In Botswana, all the facilities appraised had well-trained counsellors. The Tanzanian and Ugandan teams found that the quality of the counselling varied greatly. In the public facility studied in Uganda, nurses were given the task without adequate training. Yet training programmes for ARV counselling exist in sub-Saharan Africa and could be used more fully. Ministries of health and the agencies funding and providing technical support for ART programmes need to acknowledge that the provision of ARVs will not lead to positive treatment outcomes unless accompanied by the necessary adherence support in all health facilities. The Ugandan ARV users were very positive about the treatment support provided by TASO's community-based volunteers, many of whom are HIV-positive and can therefore better relate to the problems of people living with HIV (PLWHIV). Health facilities need to strengthen their ties with PLWHIV groups and other community organizations in order to strengthen community support mechanisms for ARV users.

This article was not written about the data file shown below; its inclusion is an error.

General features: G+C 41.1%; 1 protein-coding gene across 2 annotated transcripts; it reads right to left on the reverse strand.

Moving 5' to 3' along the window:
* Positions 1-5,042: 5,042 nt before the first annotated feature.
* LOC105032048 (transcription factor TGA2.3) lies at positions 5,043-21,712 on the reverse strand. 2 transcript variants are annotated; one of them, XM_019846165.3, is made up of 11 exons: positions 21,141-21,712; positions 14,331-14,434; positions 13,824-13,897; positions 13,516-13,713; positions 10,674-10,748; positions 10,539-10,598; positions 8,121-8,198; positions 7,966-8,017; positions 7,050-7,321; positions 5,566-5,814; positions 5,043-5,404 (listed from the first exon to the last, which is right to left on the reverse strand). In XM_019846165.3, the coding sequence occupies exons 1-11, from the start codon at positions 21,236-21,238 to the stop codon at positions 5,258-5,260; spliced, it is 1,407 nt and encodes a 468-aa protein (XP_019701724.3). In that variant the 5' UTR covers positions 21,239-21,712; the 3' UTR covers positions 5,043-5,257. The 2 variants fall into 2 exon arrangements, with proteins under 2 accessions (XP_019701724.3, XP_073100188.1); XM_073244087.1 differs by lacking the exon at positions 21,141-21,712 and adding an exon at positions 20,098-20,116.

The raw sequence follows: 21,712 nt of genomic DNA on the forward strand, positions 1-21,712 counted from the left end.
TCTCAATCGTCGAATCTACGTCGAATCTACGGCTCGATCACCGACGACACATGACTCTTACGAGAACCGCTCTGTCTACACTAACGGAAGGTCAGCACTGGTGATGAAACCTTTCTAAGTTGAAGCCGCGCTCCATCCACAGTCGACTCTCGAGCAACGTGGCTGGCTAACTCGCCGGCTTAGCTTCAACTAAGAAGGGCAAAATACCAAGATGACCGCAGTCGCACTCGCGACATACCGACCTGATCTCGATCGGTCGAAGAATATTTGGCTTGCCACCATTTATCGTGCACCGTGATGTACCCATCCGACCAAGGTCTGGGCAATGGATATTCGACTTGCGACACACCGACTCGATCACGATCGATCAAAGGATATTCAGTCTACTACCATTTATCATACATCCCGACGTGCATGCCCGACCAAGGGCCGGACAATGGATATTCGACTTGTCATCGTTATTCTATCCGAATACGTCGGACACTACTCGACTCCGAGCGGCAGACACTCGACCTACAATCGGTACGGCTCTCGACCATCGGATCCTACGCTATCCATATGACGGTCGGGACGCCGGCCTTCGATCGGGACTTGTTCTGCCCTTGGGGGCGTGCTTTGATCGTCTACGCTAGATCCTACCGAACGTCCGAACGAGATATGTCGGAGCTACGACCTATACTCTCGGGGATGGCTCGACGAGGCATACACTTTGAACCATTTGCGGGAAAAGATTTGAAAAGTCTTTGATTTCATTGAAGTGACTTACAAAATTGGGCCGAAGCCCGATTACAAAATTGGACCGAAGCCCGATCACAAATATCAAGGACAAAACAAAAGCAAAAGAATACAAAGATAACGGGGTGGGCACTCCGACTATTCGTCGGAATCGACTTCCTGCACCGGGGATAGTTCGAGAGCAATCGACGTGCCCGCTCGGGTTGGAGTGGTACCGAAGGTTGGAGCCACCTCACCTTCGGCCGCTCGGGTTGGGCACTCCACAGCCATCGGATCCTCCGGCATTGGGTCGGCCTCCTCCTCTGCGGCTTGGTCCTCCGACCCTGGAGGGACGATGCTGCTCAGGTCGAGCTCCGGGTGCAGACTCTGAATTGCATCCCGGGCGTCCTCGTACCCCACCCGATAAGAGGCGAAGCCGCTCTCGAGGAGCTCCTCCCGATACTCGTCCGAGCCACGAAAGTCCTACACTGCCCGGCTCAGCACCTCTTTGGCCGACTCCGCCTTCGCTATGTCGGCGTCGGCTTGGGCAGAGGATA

More specifically, adherence support programmes need to find ways to help ARV users remember to take their pills on time, for example through alarms on mobile phones, or through using popular radio programmes as a prompt. Our studies suggest that, in all three countries, children play a role in reminding their parents to take their pills. Adherence support could recognize the potential role of children in adherence support, and provide them with adequate information on ART, for example through school education programmes, to empower them in their role as treatment supporters.
Stigma was found to be a key constraining factor in all three countries. Most treatment programmes try to reduce stigma by encouraging disclosure to at least one person, who then becomes a treatment supporter. Our findings show that ARV users value such treatment support, but still find it hard to take their drugs when they are among people to whom they have not disclosed their HIV status, such as co-workers, or friends. ARV users are likely to have to take their medicines in social contexts where they have not disclosed their HIV status, especially if their work shifts vary or if they lead irregular social lives. Public and workplace education on ART is needed in high prevalence areas to help reduce the stigma attached to AIDS.
The researchers involved in our studies are now working with staff from the health facilities to help improve adherence support mechanisms along the lines of these recommendations. However, many of our recommendations cannot be implemented without external support (for transport, food and better counselling and monitoring facilities).